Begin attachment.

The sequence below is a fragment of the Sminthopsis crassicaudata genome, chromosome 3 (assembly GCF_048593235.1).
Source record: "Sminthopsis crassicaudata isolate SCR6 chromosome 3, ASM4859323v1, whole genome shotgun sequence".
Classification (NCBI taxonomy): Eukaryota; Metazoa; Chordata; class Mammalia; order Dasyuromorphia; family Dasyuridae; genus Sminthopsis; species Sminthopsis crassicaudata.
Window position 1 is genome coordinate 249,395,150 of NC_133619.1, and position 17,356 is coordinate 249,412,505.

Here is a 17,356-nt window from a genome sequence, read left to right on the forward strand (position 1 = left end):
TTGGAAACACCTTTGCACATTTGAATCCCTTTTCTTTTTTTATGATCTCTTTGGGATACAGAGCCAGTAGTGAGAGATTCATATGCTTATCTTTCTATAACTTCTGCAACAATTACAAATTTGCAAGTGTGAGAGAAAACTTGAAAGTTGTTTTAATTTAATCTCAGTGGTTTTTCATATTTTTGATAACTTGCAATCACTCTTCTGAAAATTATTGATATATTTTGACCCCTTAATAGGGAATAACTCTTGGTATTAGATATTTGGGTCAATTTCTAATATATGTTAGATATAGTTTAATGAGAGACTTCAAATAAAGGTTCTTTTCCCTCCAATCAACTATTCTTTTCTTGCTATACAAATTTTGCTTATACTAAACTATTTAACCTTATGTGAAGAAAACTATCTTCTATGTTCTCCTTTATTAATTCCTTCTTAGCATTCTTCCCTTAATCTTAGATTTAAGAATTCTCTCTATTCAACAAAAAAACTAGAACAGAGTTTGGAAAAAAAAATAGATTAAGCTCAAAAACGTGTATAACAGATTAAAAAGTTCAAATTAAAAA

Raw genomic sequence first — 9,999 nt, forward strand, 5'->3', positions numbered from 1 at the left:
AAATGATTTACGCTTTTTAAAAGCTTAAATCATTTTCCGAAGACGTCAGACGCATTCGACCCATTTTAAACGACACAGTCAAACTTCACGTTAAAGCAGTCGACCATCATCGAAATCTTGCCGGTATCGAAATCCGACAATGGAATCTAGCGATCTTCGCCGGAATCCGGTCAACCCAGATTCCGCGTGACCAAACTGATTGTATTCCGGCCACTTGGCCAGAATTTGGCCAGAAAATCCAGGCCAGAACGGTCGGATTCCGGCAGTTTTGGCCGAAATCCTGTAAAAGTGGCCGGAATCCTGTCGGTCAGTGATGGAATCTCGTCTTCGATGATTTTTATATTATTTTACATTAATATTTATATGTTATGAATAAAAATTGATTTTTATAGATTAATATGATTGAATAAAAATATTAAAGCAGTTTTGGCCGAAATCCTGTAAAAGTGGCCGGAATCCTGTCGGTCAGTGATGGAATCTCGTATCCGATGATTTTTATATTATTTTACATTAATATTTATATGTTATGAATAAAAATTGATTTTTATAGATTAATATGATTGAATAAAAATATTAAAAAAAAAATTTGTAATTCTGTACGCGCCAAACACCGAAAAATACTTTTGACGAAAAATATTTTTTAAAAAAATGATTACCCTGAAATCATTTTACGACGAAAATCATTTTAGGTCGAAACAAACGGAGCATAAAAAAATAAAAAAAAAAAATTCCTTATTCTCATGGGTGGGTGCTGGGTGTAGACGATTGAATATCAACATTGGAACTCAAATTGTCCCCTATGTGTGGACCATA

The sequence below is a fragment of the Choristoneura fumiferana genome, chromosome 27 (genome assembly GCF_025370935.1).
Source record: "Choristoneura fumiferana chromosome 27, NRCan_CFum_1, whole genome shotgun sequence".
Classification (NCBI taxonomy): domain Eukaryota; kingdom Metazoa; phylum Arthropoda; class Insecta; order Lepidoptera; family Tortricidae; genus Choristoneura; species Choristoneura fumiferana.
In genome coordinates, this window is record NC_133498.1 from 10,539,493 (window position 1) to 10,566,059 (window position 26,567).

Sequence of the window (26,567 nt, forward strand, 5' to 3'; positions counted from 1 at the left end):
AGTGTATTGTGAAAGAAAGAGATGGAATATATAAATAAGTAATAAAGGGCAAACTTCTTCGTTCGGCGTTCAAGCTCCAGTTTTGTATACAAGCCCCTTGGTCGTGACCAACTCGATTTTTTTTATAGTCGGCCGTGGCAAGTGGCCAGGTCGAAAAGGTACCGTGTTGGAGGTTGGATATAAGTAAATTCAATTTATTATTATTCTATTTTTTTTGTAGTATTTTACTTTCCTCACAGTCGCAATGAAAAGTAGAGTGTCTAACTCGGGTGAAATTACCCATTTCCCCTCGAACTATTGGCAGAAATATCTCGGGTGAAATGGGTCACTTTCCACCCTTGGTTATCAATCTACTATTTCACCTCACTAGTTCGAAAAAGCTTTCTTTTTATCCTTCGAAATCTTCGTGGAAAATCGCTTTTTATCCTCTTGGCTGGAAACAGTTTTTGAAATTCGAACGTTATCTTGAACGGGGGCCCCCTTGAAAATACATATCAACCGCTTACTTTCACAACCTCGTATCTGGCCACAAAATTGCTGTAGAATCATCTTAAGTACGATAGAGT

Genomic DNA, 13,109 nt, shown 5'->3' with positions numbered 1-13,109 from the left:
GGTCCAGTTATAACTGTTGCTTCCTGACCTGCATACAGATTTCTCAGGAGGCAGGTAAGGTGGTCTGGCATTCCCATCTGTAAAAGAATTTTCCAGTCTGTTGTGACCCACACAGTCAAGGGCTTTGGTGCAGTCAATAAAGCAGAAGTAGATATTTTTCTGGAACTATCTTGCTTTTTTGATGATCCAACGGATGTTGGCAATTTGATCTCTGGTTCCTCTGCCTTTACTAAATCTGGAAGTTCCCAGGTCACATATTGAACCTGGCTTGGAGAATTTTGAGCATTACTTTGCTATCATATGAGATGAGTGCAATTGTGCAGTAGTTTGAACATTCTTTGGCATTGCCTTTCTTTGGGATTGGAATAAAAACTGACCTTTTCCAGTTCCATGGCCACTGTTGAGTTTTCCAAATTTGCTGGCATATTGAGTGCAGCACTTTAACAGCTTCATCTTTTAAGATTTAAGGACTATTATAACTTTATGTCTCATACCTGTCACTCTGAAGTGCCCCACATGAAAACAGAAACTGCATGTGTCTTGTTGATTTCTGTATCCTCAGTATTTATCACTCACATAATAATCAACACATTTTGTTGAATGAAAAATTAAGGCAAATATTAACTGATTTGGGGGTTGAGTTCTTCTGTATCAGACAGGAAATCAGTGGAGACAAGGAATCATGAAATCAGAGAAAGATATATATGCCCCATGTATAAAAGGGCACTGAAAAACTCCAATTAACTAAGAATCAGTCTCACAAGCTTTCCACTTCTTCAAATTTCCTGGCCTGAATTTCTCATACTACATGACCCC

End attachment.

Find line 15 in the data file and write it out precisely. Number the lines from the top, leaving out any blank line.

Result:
Genomic DNA, 13,109 nt, shown 5'->3' with positions numbered 1-13,109 from the left: